What is SaaS Ransomware? How Can You Defend Against It?

Software-as-a-Service (SaaS) has revolutionized the way businesses operate. But alongside its benefits, SaaS brings with it potential threats. When software and data are online, they’re more vulnerable to attacks. One of the latest threats to move from endpoint devices to the cloud is ransomware.

Between March and May of 2023, SaaS attacks increased by over 300%. A study in 2022 by Odaseva found that 51% of ransomware attacks targeted SaaS data.

What is SaaS ransomware?

SaaS ransomware is also known as cloud ransomware. It’s malicious code designed to target cloud-based applications and services. These include services like Google Workspace, Microsoft 365, and other cloud collaboration platforms. Here are some tips to defend your business from SaaS ransomware.

Educate your team

Start by educating your employees about the risks of SaaS ransomware. Include how it spreads through phishing emails, malicious links, or breached accounts. Teach them to recognize suspicious activities and report any unusual incidents immediately.

Enable multi-factor authentication (MFA)

MFA is an essential layer of security. Enabling MFA reduces the risk of unauthorized access. This is true, even if a hacker compromises an account’s login credentials.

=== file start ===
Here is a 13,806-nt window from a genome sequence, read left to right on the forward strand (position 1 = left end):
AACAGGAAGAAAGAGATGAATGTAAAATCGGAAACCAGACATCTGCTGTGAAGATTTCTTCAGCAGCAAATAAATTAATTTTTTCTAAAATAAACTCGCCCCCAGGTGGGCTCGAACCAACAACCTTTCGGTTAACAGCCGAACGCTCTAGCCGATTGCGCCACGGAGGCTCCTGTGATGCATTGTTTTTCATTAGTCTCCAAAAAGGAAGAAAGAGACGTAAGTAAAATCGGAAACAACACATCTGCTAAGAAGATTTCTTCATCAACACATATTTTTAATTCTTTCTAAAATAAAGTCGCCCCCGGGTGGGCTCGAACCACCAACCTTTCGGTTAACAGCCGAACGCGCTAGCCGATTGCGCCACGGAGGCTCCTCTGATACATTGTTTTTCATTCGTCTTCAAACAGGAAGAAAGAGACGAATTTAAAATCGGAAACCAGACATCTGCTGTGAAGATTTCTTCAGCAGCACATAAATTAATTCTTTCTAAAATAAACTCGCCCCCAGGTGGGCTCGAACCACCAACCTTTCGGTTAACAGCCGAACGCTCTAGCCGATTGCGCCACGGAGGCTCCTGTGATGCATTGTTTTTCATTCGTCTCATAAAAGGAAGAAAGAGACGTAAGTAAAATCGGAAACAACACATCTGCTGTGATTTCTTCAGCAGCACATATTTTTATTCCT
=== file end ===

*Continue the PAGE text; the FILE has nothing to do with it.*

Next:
Regular backups

Frequently backing up your SaaS data is crucial. Having up-to-date backups ensures that you can restore your files. You won’t need to pay the attacker’s ransom demands and you’ll get your business back up and running faster.

Deploy advanced security solutions

Consider using third-party security solutions that specialize in protecting SaaS environments.

These solutions can provide many benefits including:
• Real-time threat detection
• Data loss prevention
• And other advanced security features

Apply the principle of least privilege

Limit user permissions to only the necessary functions. By doing this, you reduce the potential damage an attacker can do if they gain access.

Keep software up to date

Ensure that you keep all software up to date. Regular updates close known vulnerabilities and strengthen your defense.

Track suspicious account activity

Put in place robust monitoring of user activity and network traffic. Suspicious behavior can be early indicators of an attack. One example to watch for is several failed login attempts. Another is access from unusual locations.

Develop an incident response plan

Prepare and practice an incident response plan. It should outline the steps to take in the event of a ransomware attack. A well-coordinated response can mitigate the impact of an incident. It can also aid in faster recovery. The sooner your team can respond, the faster business gets back to normal.